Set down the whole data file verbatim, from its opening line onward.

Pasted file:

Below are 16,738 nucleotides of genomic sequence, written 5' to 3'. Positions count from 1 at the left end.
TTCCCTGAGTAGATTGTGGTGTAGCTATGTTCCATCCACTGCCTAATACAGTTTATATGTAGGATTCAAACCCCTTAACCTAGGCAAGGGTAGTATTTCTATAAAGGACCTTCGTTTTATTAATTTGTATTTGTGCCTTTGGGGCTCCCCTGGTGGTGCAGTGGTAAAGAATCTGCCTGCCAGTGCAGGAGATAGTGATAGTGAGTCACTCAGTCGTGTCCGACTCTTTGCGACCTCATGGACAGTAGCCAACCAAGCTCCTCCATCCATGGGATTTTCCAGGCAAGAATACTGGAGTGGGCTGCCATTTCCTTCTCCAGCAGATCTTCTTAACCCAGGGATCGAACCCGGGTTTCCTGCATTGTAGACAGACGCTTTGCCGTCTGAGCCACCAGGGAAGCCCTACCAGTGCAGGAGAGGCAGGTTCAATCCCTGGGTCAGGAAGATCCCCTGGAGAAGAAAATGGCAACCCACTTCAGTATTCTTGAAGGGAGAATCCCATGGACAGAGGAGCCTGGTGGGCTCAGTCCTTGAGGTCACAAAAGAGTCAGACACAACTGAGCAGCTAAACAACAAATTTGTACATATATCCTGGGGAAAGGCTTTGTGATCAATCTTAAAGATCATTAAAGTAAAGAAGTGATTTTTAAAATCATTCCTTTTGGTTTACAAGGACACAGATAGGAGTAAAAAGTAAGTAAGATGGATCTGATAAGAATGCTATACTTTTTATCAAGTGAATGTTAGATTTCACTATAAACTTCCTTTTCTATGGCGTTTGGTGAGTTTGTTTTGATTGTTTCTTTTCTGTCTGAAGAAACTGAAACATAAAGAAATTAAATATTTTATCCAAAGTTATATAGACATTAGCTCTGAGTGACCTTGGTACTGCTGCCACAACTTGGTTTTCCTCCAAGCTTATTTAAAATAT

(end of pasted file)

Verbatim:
Below are 16,738 nucleotides of genomic sequence, written 5' to 3'. Positions count from 1 at the left end.
TTCCCTGAGTAGATTGTGGTGTAGCTATGTTCCATCCACTGCCTAATACAGTTTATATGTAGGATTCAAACCCCTTAACCTAGGCAAGGGTAGTATTTCTATAAAGGACCTTCGTTTTATTAATTTGTATTTGTGCCTTTGGGGCTCCCCTGGTGGTGCAGTGGTAAAGAATCTGCCTGCCAGTGCAGGAGATAGTGATAGTGAGTCACTCAGTCGTGTCCGACTCTTTGCGACCTCATGGACAGTAGCCAACCAAGCTCCTCCATCCATGGGATTTTCCAGGCAAGAATACTGGAGTGGGCTGCCATTTCCTTCTCCAGCAGATCTTCTTAACCCAGGGATCGAACCCGGGTTTCCTGCATTGTAGACAGACGCTTTGCCGTCTGAGCCACCAGGGAAGCCCTACCAGTGCAGGAGAGGCAGGTTCAATCCCTGGGTCAGGAAGATCCCCTGGAGAAGAAAATGGCAACCCACTTCAGTATTCTTGAAGGGAGAATCCCATGGACAGAGGAGCCTGGTGGGCTCAGTCCTTGAGGTCACAAAAGAGTCAGACACAACTGAGCAGCTAAACAACAAATTTGTACATATATCCTGGGGAAAGGCTTTGTGATCAATCTTAAAGATCATTAAAGTAAAGAAGTGATTTTTAAAATCATTCCTTTTGGTTTACAAGGACACAGATAGGAGTAAAAAGTAAGTAAGATGGATCTGATAAGAATGCTATACTTTTTATCAAGTGAATGTTAGATTTCACTATAAACTTCCTTTTCTATGGCGTTTGGTGAGTTTGTTTTGATTGTTTCTTTTCTGTCTGAAGAAACTGAAACATAAAGAAATTAAATATTTTATCCAAAGTTATATAGACATTAGCTCTGAGTGACCTTGGTACTGCTGCCACAACTTGGTTTTCCTCCAAGCTTATTTAAAATAT